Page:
2020 TOKYO SUMMER OLYMPIC GAMES
- When: Pool swimming: Saturday, July 24 – Sunday, August 1, 2021
- Open Water swimming: Wednesday, August 4 – Thursday, August 5, 2021
- Where: Olympic Aquatics Centre / Tokyo, Japan
- Heats: 7 PM / Semifinals & Finals: 10:30 AM (Local time)
- Full aquatics schedule
- SwimSwam Event Previews
- Start Lists & Results
Women’s 200 Breaststroke
- World Record: Rikke Moeller Pedersen (DEN) – 2:19.11 (2013)
- Olympic Record: Rebecca Soni (USA) – 2:19.59 (2012)
- World Junior Record: Viktoriya Zeynep-Gunes (TUR) – 2:19.64 (2015)
- 2016 Olympic Champion: Rie Kaneto (JPN) – 2:20.30
The women’s 200 breaststroke field in Tokyo has been injected with some new blood after the recent domination by Russian Yuliya Efimova, as the 2016 Olympic silver medalist failed to qualify for the Games in her pet event despite winning three of the last four World Championship titles.
Reigning Olympic champion Rie Kaneto is also absent, wiping the slate clean for a new champion to prevail in Tokyo.
SCHOENMAKER SETS THE PACE
South Africa’s Tatjana Schoenmaker has picked up where Efimova left off in terms of becoming the woman to beat in the event this summer, following up a silver behind the Russian at the 2019 Worlds with a standout 2:20.17 swim earlier this year, ranking her first with a bullet in 2021.
Schoenmaker, 24, has the opportunity to make some national history in her first Olympic appearance, with the last South African female Olympic swimming medal coming back in 2000, and the last gold in 1996 (when Penny Heyns swept the women’s 100 and 200 breast).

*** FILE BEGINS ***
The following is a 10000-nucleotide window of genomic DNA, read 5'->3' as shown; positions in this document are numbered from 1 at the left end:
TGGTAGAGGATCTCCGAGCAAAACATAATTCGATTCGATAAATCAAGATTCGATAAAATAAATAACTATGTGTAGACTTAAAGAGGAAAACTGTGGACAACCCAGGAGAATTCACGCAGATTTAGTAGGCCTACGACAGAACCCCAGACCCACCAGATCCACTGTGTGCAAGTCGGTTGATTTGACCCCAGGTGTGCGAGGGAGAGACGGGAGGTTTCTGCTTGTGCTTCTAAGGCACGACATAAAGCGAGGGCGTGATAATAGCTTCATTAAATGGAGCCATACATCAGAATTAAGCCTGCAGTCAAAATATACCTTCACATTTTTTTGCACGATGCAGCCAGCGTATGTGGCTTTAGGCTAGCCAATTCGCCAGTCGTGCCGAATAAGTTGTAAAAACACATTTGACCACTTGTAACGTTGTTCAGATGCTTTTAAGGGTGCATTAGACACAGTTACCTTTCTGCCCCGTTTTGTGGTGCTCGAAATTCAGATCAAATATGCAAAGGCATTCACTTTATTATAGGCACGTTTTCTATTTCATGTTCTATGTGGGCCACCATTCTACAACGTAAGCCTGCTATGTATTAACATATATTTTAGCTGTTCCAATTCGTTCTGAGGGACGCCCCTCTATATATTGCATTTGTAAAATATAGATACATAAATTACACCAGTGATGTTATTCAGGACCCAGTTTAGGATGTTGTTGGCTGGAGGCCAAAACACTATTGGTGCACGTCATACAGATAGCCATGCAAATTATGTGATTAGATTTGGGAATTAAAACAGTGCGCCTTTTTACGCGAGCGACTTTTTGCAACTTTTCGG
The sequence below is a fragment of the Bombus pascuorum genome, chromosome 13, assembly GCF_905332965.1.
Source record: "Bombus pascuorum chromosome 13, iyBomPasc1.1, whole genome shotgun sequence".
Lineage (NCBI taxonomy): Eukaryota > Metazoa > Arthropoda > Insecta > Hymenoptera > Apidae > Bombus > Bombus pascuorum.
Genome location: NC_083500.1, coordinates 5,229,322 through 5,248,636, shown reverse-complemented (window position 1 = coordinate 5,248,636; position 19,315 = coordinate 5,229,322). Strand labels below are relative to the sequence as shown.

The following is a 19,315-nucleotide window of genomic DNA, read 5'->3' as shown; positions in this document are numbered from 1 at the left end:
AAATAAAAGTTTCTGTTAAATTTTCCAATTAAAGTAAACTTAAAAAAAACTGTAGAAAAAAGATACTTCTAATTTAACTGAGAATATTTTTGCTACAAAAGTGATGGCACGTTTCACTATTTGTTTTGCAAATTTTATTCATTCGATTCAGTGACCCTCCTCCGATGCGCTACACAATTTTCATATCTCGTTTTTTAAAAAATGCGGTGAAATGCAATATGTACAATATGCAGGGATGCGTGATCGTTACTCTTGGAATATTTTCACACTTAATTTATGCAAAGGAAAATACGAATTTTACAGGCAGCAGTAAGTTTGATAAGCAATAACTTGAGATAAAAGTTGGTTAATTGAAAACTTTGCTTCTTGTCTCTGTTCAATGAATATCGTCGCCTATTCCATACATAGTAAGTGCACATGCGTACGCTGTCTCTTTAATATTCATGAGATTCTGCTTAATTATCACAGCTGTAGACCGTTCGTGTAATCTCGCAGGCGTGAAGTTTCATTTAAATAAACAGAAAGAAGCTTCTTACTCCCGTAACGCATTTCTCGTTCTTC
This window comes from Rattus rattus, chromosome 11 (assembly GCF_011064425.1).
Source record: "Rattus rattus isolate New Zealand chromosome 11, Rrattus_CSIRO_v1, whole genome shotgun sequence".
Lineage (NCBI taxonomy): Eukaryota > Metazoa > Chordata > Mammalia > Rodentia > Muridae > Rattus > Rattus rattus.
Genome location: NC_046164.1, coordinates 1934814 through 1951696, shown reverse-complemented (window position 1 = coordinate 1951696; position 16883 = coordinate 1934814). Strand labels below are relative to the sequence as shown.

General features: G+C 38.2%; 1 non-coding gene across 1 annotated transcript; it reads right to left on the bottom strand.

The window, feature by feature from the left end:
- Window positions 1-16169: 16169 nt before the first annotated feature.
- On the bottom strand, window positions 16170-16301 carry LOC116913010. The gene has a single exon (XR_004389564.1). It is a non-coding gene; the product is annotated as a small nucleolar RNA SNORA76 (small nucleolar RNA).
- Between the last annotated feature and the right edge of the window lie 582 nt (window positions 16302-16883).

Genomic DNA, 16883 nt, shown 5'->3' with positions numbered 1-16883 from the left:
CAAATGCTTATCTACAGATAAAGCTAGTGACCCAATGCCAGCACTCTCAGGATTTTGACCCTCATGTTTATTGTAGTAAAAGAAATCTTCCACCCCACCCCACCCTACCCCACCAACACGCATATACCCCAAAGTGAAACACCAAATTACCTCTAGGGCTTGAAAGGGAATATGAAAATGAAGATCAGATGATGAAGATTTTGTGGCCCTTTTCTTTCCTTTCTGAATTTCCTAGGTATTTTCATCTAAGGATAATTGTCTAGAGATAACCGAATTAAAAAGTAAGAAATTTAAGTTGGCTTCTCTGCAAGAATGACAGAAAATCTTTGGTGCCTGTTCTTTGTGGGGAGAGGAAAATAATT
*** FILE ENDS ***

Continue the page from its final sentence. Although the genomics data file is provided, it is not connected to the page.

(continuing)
With a best time six-tenths clear of her next-closest competitor, Schoenmaker is certainly in good shape to get the job done. But there are several others who will give her a run, including a couple of Americans, a couple of Brits, and Efimova’s teenage heir apparent.
The United States won three straight golds in this event from 2004 to 2012, but didn’t even have anyone make the final in 2016. That should change this year.
Lilly King is best known for her dominance in the 100 breast, but has made it clear she wants the 200 to be hers in Tokyo.
“I don’t want to be the best sprint breaststroker of all-time, I want to be the best breaststroker of all-time,” King said in late 2020, referring to her motivation to win gold in the 200 breast.
After placing 12th in Rio, King was fourth at the 2017 World Championships in the 200, second at the Pan Pacs in 2018, and then was disqualified in the 2019 World Championship preliminaries. She felt she would’ve won that race had the DQ not happened, and there’s no denying she’s been among the best in the world recently—having been 2:21 in 2017, 2019 and 2021—she just hasn’t put it all together on the big stage.
King thrives under pressure. At the last Olympics it was King versus Efimova in an epic 100 breast final, and the 200 was merely a bonus on her schedule. This time, the 100m result seems like a forgone conclusion, and King’s real test will come here.
Annie Lazor, King’s close friend and training partner in Indiana, is a natural 200 breaststroker (compared to King’s 100m prowess), and has been picked by many to win gold in Tokyo.
Lazor, 26, has never even been to a Long Course World Championship, but that says nothing about her ability. She’s been on fire over the last three years, winning gold at the Short Course World Championships at the end of 2018 before rifling off another first-place finish at the Pan Am Games in 2019. Lazor’s winning time there, 2:21.40, would’ve earned silver comfortably at Worlds.